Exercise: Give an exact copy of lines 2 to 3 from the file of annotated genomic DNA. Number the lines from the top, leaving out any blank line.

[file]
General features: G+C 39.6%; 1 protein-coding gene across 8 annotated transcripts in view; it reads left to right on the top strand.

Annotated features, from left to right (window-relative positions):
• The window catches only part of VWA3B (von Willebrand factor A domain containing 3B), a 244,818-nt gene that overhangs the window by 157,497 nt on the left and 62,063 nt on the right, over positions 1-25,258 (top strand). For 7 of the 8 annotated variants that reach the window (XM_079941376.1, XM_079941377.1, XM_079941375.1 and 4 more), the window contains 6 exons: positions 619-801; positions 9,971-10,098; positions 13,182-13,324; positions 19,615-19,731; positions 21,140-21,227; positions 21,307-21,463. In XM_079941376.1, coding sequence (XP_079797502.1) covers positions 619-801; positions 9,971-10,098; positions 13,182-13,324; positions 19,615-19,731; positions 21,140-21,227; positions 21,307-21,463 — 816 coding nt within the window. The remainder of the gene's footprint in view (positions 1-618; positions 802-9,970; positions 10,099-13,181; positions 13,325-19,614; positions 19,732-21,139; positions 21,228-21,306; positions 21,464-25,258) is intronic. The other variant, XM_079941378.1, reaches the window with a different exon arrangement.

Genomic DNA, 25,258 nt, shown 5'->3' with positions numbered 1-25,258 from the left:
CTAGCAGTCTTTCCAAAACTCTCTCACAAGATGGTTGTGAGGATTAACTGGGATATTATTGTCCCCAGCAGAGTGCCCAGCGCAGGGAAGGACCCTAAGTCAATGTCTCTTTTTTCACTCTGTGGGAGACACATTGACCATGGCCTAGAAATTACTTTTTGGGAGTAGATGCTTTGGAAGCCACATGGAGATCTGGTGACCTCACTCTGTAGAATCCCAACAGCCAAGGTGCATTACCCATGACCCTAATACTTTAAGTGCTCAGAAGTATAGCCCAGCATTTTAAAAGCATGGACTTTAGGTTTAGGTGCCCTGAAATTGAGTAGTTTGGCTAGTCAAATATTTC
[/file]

Annotated features, from left to right (window-relative positions):
• The window catches only part of VWA3B (von Willebrand factor A domain containing 3B), a 244,818-nt gene that overhangs the window by 157,497 nt on the left and 62,063 nt on the right, over positions 1-25,258 (top strand). For 7 of the 8 annotated variants that reach the window (XM_079941376.1, XM_079941377.1, XM_079941375.1 and 4 more), the window contains 6 exons: positions 619-801; positions 9,971-10,098; positions 13,182-13,324; positions 19,615-19,731; positions 21,140-21,227; positions 21,307-21,463. In XM_079941376.1, coding sequence (XP_079797502.1) covers positions 619-801; positions 9,971-10,098; positions 13,182-13,324; positions 19,615-19,731; positions 21,140-21,227; positions 21,307-21,463 — 816 coding nt within the window. The remainder of the gene's footprint in view (positions 1-618; positions 802-9,970; positions 10,099-13,181; positions 13,325-19,614; positions 19,732-21,139; positions 21,228-21,306; positions 21,464-25,258) is intronic. The other variant, XM_079941378.1, reaches the window with a different exon arrangement.